EUR/USD retreats on ECB, Italy and soft data ahead of US mid-term elections
Fawad Razaqzada November 5, 2018 1:04 PM
The EUR/USD’s sharp rebound from long-term support at 1.13 came to an abrupt halt on Friday and the weakness has persisted at the start of this week, although so far, we haven’t seen any significant follow-through.
The EUR/USD’s sharp rebound from long-term support at 1.13 came to an abrupt halt on Friday and the weakness has persisted at the start of this week, although so far, we haven’t seen any significant follow-through. The single currency came under pressure from several sources, including reports that the ECB is considering fresh TLTROs, the ongoing clash between Italy and the EU over the former’s budget and weakness in Eurozone data. Meanwhile there was fresh evidence of a strong US economy as the latest monthly jobs report there came out well ahead of expectations and average hourly earnings rose at its highest clip since the financial crisis in 2009. But ahead of the mid-term elections on Tuesday, speculators were understandably hesitant to establish any bold positions in the dollar. So, the EUR/USD and the FX markets in general were fairly quiet at the time of writing.
Rumours circulated on Friday that the ECB is planning to re-issue targeted longer-term refinancing operations (TLTROs) so that financing does not dry up for banks in the Eurozone next year. Finnish Central Bank governor Olli Rehn said: “If needed, we will then consider the whole toolbox that we have at our disposal,” when asked by a reporter about the possibility of new TLRTOs. The old 4-year TLTROs expire in mid-2020 and so the ECB and banks that use such loans must decide well before then how to replace them. With Eurozone lenders still relying on these cheap loans, this can’t be a good sign.
What’s more, Italy’s budget dispute with the EU continues and it doesn’t look like Italy are backing down. The Italian coalition government has clashed with Brussels after it proposed to sharply increase spending on welfare and cut taxes. At the weekend, deputy prime minister, Luigi Di Maio, who heads Italy’s coalition party Five Star Movement, backed Donald Trump’s economic policies and warned the EU against “failed” austerity theories. He said: “The US economy is growing at four per cent with the expansive policies of Trump, which everyone said were wrong. He is expanding the deficit, lowering taxation and investing in infrastructure. I believe that over the next 10 years Europe will go in this direction because the United States is moving in this direction.”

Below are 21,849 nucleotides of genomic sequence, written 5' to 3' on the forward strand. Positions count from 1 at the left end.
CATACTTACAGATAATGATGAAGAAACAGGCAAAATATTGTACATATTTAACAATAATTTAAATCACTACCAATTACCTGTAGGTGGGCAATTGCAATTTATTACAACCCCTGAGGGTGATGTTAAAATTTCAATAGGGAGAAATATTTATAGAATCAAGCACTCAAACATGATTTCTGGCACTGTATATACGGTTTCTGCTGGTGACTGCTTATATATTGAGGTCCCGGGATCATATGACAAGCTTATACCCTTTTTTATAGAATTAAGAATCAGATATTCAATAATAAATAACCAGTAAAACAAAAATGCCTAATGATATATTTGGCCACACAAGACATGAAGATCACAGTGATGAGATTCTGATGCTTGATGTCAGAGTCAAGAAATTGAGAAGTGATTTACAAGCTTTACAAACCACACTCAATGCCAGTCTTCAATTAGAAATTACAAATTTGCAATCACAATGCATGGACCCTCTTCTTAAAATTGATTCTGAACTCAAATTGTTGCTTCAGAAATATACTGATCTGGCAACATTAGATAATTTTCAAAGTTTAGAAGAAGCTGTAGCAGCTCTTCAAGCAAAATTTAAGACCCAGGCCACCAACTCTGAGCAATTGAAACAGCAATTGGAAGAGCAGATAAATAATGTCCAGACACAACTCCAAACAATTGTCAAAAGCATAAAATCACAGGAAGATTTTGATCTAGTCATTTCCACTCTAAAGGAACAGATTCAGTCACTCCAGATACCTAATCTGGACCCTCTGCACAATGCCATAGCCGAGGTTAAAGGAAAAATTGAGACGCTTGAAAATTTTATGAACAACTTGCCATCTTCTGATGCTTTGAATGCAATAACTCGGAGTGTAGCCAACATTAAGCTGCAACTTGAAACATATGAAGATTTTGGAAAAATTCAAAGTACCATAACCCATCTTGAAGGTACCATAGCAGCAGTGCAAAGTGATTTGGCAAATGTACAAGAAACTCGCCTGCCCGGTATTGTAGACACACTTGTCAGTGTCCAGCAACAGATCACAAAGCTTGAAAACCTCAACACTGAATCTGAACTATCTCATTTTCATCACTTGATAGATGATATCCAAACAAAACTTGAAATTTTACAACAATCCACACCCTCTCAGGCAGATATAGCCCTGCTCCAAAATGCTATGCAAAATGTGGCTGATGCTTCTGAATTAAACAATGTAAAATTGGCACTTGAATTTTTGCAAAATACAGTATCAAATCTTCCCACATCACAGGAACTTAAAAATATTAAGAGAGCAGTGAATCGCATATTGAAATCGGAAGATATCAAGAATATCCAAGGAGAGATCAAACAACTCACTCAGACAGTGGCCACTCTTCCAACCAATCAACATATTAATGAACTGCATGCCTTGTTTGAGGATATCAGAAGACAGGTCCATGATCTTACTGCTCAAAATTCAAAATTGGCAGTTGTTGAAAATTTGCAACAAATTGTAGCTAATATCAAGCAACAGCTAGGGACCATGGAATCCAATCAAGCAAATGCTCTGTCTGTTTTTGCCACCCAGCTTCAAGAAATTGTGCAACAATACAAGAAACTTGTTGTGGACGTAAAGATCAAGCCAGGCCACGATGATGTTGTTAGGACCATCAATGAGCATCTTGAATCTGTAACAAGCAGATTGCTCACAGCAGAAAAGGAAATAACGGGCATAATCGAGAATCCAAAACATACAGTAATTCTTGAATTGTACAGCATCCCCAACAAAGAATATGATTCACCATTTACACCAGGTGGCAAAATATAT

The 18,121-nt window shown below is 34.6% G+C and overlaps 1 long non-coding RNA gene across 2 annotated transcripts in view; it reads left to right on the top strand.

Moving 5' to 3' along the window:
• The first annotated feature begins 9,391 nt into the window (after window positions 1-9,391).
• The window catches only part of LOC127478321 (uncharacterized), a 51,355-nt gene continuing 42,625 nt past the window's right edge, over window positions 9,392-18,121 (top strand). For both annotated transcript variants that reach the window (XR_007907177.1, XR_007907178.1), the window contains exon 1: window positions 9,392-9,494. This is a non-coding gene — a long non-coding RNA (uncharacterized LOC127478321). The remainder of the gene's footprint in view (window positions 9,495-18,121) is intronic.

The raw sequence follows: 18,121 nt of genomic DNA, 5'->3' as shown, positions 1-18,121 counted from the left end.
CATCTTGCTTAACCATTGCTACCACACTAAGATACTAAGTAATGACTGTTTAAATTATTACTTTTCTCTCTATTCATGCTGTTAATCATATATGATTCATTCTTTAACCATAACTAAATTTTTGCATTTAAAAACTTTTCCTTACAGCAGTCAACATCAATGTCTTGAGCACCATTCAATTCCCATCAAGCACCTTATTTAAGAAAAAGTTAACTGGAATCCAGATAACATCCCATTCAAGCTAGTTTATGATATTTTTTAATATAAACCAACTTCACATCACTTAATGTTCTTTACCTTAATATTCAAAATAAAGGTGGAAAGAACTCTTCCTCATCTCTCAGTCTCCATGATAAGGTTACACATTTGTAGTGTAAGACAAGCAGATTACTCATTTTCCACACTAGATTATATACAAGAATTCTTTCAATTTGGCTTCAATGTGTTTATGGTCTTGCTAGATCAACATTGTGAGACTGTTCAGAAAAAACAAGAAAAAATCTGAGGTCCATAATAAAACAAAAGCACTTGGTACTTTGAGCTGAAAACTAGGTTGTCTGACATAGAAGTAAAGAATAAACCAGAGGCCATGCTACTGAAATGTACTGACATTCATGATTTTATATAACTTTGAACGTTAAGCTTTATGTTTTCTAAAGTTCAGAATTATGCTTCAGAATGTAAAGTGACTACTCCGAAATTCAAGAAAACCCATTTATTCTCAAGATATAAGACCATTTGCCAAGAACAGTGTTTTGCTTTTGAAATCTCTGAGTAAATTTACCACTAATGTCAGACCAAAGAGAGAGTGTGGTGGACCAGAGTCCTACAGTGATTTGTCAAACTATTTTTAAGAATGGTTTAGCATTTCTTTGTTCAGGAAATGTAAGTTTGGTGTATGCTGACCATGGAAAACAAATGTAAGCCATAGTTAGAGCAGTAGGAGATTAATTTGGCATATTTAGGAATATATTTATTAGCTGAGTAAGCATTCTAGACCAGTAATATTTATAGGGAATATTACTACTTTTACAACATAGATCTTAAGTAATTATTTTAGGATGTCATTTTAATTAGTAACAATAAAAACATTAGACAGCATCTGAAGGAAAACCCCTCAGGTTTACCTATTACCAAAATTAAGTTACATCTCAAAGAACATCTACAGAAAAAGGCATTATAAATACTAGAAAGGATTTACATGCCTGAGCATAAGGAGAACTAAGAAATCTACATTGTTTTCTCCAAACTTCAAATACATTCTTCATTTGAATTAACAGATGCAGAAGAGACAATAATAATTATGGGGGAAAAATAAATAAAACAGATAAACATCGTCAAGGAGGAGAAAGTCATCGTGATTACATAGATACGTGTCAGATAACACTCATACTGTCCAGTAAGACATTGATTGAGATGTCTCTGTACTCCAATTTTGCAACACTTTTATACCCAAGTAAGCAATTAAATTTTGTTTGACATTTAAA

Moreover, incoming data from the Eurozone continues to disappoint and today saw a leading Eurozone economic confidence survey signal further declines. The Sentix Investor Confidence, which is based on a survey of 1,000 investors, printed its lowest reading since October 2016. After falling for each of the past four months, the gauge now stands at 8.8 in November.
US mid-term elections key short-term focus for dollar, stocks
The focus is now on US mid-term elections, which will decide control of the US Congress and help set the course for the rest of President Donald Trump’s term in the White House. Its outcome could have major implications for the markets. Generally speaking, Republicans are seen as more being business-friendly than the Democrats and therefore if they were to maintain control of both houses then this should be good news for stocks and the dollar in terms of immediate reaction. After all, a Republican-controlled Congress will make the remaining two years of Trump’s first term much smoother. He would have the power to for example to pass further tax cuts. However, the Democrats looks set to gain lots of seats and should they regain control, then some of Trump’s key policies will face fierce opposition. In this potential outcome, we could actually see both the dollar and stocks sell-off sharply. In the very short-term outlook, today’s ISM services PMI could potentially move the dollar if it deviates significantly from the expected figure of 59.3.
From a technical point of view, the lower lows and lower highs observable on the charts of the EUR/USD means price action is still bearish. Friday’s turnaround resulted in the formation of a hammer-like candlestick pattern on the daily time frame of the EUR/USD around the downwardly-sloping 21-day exponential moving average, which is a further bearish signal. What’s more, resistance around 1.1430-55 area held. At the time of writing, price was approaching Wednesday’s high and short-term support around 1.1350/60 area. If this area fails to hold up price, then a breakdown of that long-term 1.1300 support would become likely. If that happens then depending on price action at the time, we could see further sharp declines towards 1.12 or even mid-1.11s over the subsequent days. Meanwhile if support holds here and we go above Friday’s high then in this event we could see a short squeeze rally towards mid-1.15 or even higher.
Source: TradingView and FOREX.com.
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